Books I Read in July

After a crappy month of reading in June, I got back into a groove for July. Yeah, there are still two days left in July but I need to start a new book tonight and there’s no way I’m reading anything in two days so here goes this month’s list.

Hamlet, by William Shakespeare I haven’t read Hamlet in ages so thought I would give it another run through. I had forgotten how wishy washy Hamlet was in the first 2/3rds of the book. Still one of my favorite of Billy’s plays though. I should reread Macbeth next.

Art Through the Ages, by Helen Gardner, picked this up at the library just to go through some art history. It’s a monster of a book though (in terms of actual weight.

Diary of a Genius, by Salvadore Dali, this is a very short read, maybe 200 pages, but 200 pages in the mind of Dali is more than enough. It covers a few diary entries and is well worth it to hear his musings on random topics like why he loves accidental coffee spills and how artwork by children is just annoying when adults act like it’s amazing.

The Posthumous Memoirs of Brás Cubas, by Machado de Assis, I need to read more Brazilian authors (Not Paulo Coelho though. UGH). A look at 19th century Brazilian society through the eyes of a recently deceased narrator who reflects on his life. Very witty and sharply written. I need to read more books by Machado de Assis.

Fall, or Dodge in Hell, by Neal Stephenson, Oh, Neal…. I have such a love/hate relationship with him. This book is extremely long, (well, all of his books are) and I just couldn’t get a good handle on it. There are certain sections in the beginning I enjoyed, and just as I got a handle of that arc, the section would end putting us in a completely different narrative. I gave up halfway through this one sadly.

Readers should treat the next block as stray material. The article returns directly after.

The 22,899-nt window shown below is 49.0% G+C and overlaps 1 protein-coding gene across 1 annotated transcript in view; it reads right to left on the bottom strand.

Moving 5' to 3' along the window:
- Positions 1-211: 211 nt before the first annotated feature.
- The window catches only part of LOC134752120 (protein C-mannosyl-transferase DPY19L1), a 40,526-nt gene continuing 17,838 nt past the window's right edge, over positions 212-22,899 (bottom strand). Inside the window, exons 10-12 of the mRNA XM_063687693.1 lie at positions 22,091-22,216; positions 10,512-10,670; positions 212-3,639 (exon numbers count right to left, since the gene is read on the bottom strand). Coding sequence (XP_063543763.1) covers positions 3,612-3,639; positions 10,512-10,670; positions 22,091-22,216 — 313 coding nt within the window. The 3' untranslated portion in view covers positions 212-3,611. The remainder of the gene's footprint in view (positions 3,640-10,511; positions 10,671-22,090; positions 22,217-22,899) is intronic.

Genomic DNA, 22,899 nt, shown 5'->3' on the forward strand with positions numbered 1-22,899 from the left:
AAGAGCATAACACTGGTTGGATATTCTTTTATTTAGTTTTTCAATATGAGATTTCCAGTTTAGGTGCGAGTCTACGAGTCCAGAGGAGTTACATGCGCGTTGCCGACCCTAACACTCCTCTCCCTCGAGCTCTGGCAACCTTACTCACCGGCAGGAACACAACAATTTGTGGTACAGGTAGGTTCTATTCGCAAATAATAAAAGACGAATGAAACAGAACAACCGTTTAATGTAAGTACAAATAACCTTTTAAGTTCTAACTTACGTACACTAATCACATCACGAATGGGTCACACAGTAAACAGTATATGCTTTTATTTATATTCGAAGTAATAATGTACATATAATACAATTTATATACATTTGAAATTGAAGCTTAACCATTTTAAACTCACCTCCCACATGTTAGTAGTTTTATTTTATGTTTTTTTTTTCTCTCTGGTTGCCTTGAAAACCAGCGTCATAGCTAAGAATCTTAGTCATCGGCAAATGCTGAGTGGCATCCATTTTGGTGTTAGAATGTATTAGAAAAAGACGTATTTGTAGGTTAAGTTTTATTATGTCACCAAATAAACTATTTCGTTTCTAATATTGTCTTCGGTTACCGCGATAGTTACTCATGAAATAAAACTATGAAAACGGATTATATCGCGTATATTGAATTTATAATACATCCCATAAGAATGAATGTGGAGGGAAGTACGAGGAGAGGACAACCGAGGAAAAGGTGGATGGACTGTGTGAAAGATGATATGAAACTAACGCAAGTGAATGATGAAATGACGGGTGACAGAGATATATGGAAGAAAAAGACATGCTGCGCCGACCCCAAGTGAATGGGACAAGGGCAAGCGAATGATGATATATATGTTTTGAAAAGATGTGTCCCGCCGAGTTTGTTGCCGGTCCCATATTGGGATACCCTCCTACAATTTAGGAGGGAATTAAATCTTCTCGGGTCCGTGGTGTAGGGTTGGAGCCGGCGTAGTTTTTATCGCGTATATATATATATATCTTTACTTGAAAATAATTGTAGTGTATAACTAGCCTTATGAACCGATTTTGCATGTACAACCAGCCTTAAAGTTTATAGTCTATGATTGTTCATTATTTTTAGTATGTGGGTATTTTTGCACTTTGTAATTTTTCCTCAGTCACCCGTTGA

The Library Book, by Susan Orlean, A look at libraries through the prism of a library fire in California a while back. This book gets very high ratings on GoodReads. I thought it was ok but just got a bit bored about the fire.

The Judgment of Paris: The Revolutionary Decade That Gave the World Impressionism, by Ross King, One of my favorite books from the month. A nonfiction account of the art world in the 19th century which focuses mainly on two artists. Manet and one of the most famous artists of that period who is practically unknown nowadays, Ernest Meissonier. Manet’s painting, Le déjeuner sur l’herbe, caused a stir when it was displayed in the Salon des Refuses (It was rejected from the Paris Salon), where it was openly mocked, derided, and then went on to be considered one of the first paintings of the Impressionists.

Machete Season: The Killers in Rwanda Speak, by Jean Hatzfeld Oh, a book about the Rwandan genocide as told by men who participated in the killing of their Tutsi neighbors. My god. This is a hard book to read. They talk about killing and raping like it was a menial chore like taking out the garbage. I gave up about 3/4ths the way through.

Barbarian Days: A Surfing Life, by William Finnegan, There is surfing in this book. A lot of surfing. I probably should have realized this by the title, but I thought there would be some surfing and then something else. I was wrong. Ok, it also passes for a travelogue, with surfing. It’s very well written, if you like surfing. Did I mention that it’s about surfing?

Level 7, by Mordecai Roshwald, Whoa, I had never heard of this one before. Written in the late 50s when nuclear war with the Soviets was not a question of if, but of when, this is told through the eyes of one of the people whose job is to push “the button” and has been basically imprisoned in an underground bunker for the rest of his life (along with other members of the military).